Brrrr! The Belgrano II base, in the Argentinian Antarctic Sector, has the privilege of owning the southernmost church in the world
The Associated Press tells the story of two American college students who swapped hats with Pope Francis. Katie Rich of Minnesota and Ethan Mack from Maine bought a white zucchetto (clerical skullcap) and took it with them to the Pope’s regular Wednesday public audience.
As the Popemobile passed by Katie and Ethan, they held out the zucchetto with a note that said, “Boston College loves our Jesuit Pope!” Located in Chesnut Hill, Massachussets, Boston College is a Jesuit foundation.
Ethan Mack held the zuchetto out and one of the Pope’s guards accepted it from him. Pope Francis asked the driver to stop; the Pontiff then read the note, smiled, checked the cap for size, nodded, and then put it on.
The Pope then handed the zucchetto he had been wearing to the guard, who gave it to the students, and the Pope continued wearing the students’ skullcap for the rest of the audience. This whole episode leads me to reflect on the fact that when I am asked why I became a Catholic, I sometimes joke that it is for the hats.
Everybody is familiar with the high pointed miter worn by bishops. The miter evolved from a cloth crown worn in the Byzantine court. It became a metal tiara in the Middle Ages, and then evolved into the fabric, folding headgear worn by bishops and abbots when presiding at Catholic worship. For those who like Catholic hat trivia, the altar server often wears a shawl-like veil called a “vimpa” to hold the bishop’s miter and crosier. The server is also called the “vimpa”.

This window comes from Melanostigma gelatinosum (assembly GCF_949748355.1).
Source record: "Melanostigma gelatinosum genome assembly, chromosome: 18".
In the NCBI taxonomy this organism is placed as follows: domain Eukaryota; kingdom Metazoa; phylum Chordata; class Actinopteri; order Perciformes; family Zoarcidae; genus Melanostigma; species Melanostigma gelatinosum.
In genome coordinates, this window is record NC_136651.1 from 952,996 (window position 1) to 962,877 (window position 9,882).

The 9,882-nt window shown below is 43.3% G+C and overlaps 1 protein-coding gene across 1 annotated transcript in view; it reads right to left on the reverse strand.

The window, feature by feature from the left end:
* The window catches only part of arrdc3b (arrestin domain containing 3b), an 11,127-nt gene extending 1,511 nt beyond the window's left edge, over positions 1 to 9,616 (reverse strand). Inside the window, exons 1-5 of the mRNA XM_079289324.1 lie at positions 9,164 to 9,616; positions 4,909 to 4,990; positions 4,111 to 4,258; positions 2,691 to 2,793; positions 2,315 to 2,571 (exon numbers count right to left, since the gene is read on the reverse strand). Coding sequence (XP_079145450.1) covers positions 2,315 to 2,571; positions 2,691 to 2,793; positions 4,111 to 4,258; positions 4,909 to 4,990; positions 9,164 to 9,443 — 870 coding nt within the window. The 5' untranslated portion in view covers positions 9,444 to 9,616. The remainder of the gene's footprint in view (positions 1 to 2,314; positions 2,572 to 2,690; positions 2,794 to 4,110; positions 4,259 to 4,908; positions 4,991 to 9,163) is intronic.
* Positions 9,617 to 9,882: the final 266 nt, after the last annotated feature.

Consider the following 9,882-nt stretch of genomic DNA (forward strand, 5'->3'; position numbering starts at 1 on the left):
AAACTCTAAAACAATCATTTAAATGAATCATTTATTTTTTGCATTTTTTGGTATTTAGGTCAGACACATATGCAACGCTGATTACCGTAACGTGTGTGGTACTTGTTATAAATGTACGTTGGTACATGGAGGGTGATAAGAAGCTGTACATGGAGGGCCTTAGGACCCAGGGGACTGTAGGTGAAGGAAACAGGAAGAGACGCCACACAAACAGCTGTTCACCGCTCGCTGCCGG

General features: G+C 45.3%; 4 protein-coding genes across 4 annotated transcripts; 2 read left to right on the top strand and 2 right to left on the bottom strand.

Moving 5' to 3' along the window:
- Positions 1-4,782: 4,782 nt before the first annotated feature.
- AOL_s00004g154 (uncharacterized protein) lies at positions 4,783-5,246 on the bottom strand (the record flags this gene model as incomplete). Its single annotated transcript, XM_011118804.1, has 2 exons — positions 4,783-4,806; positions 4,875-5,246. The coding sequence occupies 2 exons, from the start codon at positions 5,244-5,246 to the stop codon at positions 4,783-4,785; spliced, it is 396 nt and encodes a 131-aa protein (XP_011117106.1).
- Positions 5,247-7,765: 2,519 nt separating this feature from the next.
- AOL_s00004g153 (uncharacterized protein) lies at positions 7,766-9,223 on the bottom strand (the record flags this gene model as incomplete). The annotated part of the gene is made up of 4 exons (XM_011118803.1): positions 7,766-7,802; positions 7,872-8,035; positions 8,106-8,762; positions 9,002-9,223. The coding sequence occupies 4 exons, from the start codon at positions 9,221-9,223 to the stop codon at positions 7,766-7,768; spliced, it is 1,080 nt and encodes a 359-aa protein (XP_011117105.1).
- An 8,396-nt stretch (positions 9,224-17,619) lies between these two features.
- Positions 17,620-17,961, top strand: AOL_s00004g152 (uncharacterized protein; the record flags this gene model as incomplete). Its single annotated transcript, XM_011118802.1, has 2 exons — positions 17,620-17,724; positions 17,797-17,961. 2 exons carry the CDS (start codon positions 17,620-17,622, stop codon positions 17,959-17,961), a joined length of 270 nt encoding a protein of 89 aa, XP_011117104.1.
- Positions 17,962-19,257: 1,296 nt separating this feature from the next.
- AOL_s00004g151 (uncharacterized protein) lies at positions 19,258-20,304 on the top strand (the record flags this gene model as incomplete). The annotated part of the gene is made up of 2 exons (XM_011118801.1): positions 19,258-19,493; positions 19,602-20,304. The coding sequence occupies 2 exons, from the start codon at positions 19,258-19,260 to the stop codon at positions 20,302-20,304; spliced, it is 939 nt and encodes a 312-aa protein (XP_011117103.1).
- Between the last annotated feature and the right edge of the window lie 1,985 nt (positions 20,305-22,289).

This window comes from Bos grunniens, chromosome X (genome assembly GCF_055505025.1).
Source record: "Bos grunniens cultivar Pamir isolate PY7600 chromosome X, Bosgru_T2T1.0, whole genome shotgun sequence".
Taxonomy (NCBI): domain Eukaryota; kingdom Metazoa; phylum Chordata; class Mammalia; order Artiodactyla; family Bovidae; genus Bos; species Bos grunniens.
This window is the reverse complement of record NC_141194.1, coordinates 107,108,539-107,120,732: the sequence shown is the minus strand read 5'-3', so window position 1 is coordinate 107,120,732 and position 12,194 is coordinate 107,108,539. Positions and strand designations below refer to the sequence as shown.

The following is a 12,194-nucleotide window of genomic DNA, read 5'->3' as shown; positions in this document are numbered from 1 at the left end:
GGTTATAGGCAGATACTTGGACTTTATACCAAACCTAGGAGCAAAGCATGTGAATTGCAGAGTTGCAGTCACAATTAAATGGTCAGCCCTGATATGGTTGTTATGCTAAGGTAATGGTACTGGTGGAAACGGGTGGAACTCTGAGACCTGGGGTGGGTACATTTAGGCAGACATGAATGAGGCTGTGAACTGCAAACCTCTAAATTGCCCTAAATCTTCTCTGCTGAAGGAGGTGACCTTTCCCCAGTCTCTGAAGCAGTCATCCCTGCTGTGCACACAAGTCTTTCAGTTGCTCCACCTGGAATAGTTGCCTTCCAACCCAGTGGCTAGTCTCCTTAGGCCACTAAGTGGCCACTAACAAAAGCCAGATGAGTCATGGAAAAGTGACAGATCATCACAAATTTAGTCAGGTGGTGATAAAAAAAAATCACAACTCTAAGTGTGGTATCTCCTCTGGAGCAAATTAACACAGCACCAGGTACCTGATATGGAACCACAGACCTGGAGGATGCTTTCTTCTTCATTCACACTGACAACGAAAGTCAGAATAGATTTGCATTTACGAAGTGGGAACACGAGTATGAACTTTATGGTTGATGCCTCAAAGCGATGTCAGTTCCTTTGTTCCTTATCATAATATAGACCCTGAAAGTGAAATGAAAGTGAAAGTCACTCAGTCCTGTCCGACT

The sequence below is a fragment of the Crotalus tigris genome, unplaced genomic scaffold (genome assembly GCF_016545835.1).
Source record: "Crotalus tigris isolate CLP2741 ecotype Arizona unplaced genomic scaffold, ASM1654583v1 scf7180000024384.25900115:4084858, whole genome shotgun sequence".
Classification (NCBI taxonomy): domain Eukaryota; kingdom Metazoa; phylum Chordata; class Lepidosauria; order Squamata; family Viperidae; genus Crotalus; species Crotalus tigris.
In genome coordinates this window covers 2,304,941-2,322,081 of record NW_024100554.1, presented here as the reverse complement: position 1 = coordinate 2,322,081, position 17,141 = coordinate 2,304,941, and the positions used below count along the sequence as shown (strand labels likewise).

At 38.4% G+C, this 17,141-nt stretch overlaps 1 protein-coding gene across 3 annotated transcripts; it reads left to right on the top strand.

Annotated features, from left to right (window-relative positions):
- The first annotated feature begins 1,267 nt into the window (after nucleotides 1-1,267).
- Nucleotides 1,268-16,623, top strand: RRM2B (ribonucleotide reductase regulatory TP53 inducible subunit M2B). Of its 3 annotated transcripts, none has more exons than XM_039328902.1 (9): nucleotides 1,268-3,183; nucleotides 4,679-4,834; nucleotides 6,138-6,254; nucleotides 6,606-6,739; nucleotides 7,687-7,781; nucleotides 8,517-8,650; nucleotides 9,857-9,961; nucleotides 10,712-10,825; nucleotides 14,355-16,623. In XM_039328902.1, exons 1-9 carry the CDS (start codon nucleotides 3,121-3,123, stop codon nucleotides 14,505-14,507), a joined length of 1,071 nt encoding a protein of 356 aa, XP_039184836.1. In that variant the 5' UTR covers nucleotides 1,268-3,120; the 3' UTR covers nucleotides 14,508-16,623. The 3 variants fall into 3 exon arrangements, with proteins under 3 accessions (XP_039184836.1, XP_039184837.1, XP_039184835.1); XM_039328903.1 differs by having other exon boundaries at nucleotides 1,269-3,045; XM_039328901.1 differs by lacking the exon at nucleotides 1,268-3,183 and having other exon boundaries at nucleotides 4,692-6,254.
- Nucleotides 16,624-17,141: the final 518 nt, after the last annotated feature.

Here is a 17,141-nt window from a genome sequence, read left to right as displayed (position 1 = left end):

For readers who are unfamiliar with the rich tradition of Catholic clerical headgear, here’s a quick rundown: the Boston College students gave Pope Francis a zucchetto. The pope wears a white one, cardinals wear scarlet ones, and bishops wear violet. Priests may wear black ones, and one historical exception is that Franciscan friars may wear brown. The word zucchetto means “little pumpkin,” because the skullcap looks like a small pumpkin cut in half.
The biretta is a square-shaped hat with three fins and a central pom on the top. Originally a hat signifying academic accomplishment, the biretta evolved one way to become the modern mortarboard worn at graduation and evolved differently for clerical use. Now the biretta shows clerical rank and is awarded at the ceremony of promotion in the Church. Again, priests wear black, bishops wear violet, and newly elevated cardinals get a red silk biretta instead of the large, broad-brimmed galero that used to be awarded. The Pope doesn’t wear a biretta (though white birettas are worn by canons of the Order of Premontre).
While the zucchetto and biretta indicate rank by color, the ordinary traditional hat for a priest is the capello romano or saturno. Its called the saturno because its round low crown and wide round brim is reminiscent of the planet Saturn. Not seen much anymore, saturnos can still be obtained made from genuine Norwegian beaver for winter and black straw for summer wear. The saturno is worn with the cassock as outdoor wear, and it doesn’t have a ceremonial purpose like the zucchetto and biretta. Sometimes you’ll spot a Pope wearing a red leather saturno with a special hat band for trim.
Pope Benedict seems to have been more interested in the traditional headgear for popes than Pope Francis. He sported a red saturno and also resurrected the camauro, which is a red cap made of velvet or wool with white ermine trim. Pope John XXIII was the last Pope to wear the camauro regularly. Benedict XVI wore it several times, but I doubt very much if Francis, with his simpler tastes, will bother. When the weather’s cold, he’ll probably just pull on an old, white woolen hat.
Now that you know your Catholic clerical headgear, make sure that you visit Rome with your parish priest that he’s properly attired. Who knows – the Pope might spot his hat and decide he wants to swap, and you wouldn’t want to be unprepared.
Fr. Dwight Longenecker’s latest book, The Romance of Religion, will be published in February. Visit his blog, browse his books, and be in touch at dwightlongenecker.com.